Say Yes to the Marquess by Tessa Dare

January 15, 2015
Anachronism: "something (such as a word, an object, or an event) that is mistakenly placed in a time where it does not belong in a story, movie, etc." Merriam-Webster.

I, like most romance readers, have seen tons of books loaded with anachronisms pass by my eyes. Sometimes we whine, rant, and throw tirades about them. Sometimes we just shrug our itty-bitty shoulders and move on. There are message boards loaded with discussions on the proper use of this and that. Whether they be the words used or the objects, or the event, it doesn't take too many anachronisms to stimulate romance readers into expressing themselves - unless - yes, I am throwing an unless into the pot - unless they like the book. And, that's the royal "they." I have tried to analyze why I find some books using anachronisms to be more irritating than others and I haven't really figured it out. Sometimes, I just like the story so much or the hero or the heroine that I ignore those nasty 21st century things. I have also read authors who write contemporary people dressed up in historical costumes and I have accepted those stories. I find it easier to accept those books if they have an element of humor in them; dark, angst-filled historical dramas filled with 21st century words, actions and objects are less acceptable.  If you haven't caught on by now, Say Yes to the Marquess was filled with dialog, thoughts, objects that were not of the time period portrayed. While I did appreciate most of the story and enjoyed the hero and heroine, loved the secondary characters, the 21st century reared it's unpleasant head one too many times. Sorry to say, I didn't enjoy this story as much as I wanted to.

Our romantic couple are Clio and Rafe and they have the advantage of knowing each other since they were young. Rafe has been in lust with Clio since she started budding, which could be a problem seeing as how she is engaged to his brother, Piers. So, poor ol' Rafe has gone his way, becoming the black sheep of the family, irritating his father, drinking, carousing - you know the standard ploy. He has also chosen as his career, boxing. I confess, I confess, I'm not a big fan of sports, any sports and if I was forced to come up with a list of sports I would actually watch, boxing would be on the very bottom. I do like Rhythmic Gymnastics - can't really see a manly man twirling a stick with a ribbon attached though. I digress. Rafe lust after Clio, but Clio is engaged to his brother. And, when I say engaged, I mean e-n-g-a-g-e-d - for eight l-o-n-g years.  I must admit when I found out how long Clio had been mildewing away I asked myself, "why?" My initial reaction to Clio's waiting was "Are you kidding me? Are you crazy? What kind of a doormat are you?" So, I had a hard time liking her namby-pamby ways.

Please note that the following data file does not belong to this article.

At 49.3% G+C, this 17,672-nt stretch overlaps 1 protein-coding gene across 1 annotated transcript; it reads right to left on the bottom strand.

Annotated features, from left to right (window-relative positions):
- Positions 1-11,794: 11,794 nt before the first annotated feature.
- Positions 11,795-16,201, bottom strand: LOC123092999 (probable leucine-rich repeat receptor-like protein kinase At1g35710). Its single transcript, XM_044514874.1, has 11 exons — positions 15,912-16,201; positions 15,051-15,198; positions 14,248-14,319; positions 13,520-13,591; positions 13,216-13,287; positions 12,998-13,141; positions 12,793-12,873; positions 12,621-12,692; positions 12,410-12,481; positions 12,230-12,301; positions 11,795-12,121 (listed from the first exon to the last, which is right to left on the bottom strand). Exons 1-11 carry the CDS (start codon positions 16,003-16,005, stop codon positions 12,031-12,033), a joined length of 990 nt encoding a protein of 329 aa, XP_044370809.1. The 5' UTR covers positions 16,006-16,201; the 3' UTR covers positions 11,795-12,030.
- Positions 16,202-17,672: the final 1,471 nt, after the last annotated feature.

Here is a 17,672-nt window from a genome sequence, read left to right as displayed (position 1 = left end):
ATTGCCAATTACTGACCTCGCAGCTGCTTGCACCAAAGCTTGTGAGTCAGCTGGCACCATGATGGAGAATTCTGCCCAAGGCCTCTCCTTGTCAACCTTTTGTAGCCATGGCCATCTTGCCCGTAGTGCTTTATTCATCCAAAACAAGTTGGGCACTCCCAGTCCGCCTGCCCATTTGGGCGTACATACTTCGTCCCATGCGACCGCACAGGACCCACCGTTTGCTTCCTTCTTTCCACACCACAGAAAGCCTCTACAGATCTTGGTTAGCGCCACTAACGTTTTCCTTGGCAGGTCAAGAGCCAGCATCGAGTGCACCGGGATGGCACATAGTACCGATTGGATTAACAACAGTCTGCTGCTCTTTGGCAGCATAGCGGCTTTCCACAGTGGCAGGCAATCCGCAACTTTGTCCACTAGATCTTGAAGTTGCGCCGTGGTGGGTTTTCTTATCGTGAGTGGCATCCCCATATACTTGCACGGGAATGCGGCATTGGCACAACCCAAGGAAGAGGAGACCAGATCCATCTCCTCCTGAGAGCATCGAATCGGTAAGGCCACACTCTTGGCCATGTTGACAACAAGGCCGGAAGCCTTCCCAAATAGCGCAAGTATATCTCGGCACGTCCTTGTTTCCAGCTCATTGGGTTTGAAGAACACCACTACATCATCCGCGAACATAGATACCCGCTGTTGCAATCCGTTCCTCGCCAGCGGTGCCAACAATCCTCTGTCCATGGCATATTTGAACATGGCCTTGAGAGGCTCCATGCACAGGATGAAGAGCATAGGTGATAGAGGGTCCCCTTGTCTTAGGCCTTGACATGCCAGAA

Through most of the book Clio was two different people; she was the woman who let people walk all over her (which includes her insensitive sister Daphne) and the woman who has a dream - a dream where she is the owner of a brewery. I can only assume that a woman owner of a brewery would be mighty hard to pull off in Clio's time period. So, I respected the dream girl, but at the same time I was irritated with the subservient drudge. I think I would have liked Clio better if she had stood up to someone - anyone. I don't care who! There were so many people walking all over her, her sister, her brother-in-law, her fiancé and even Rafe. I would have loved to see her blast just one of those people.

On the other hand, I loved Rafe. There wasn't too much about him that bothered me; he was just a standard, guilt-ridden hero. If I had to pinpoint an issue I had with him, it would be that he didn't listen to what Clio was trying to tell him. Oh sure, he's aware that she's talking to him, after all her mouth was moving; he's just not hearing what she's saying. (Sort of like what happens every day at my house.) Rafe was a strong lead, I just wish the woman he fell in love with had been his match. 

My favorite people in the book were secondary characters, Bruiser and Phoebe. Bruiser seems to be Rafe's trainer, however, in some pretty comedic scenes he pretends to be a wedding planner. Even though the scenes with Bruiser were pretty unrealistic, they were also very funny. The other interesting character was Clio's sister Phoebe. She seems to be some kind of mathematical genius, maybe a little autistic savant, I'm not sure or maybe she's just socially inept. If Ms. Dare does chose to have Phoebe in another book I would hope she doesn't use a heavy hand with her. Right now she is a delightful character and if written properly her story could really be good.

One other thing, I grow weary of whankee-roo interruptus in my books. Please lock the doors before you proceed with your maneuvering!

For me this was an uneven read. There were parts that I enjoyed, and I loved Bruiser and Phoebe. I found Rafe to be charming and Clio to be weak. I also was irritated that I noticed the anachronisms, which is never a good sign.

Time/Place: 1820s England
Sensuality: Hot

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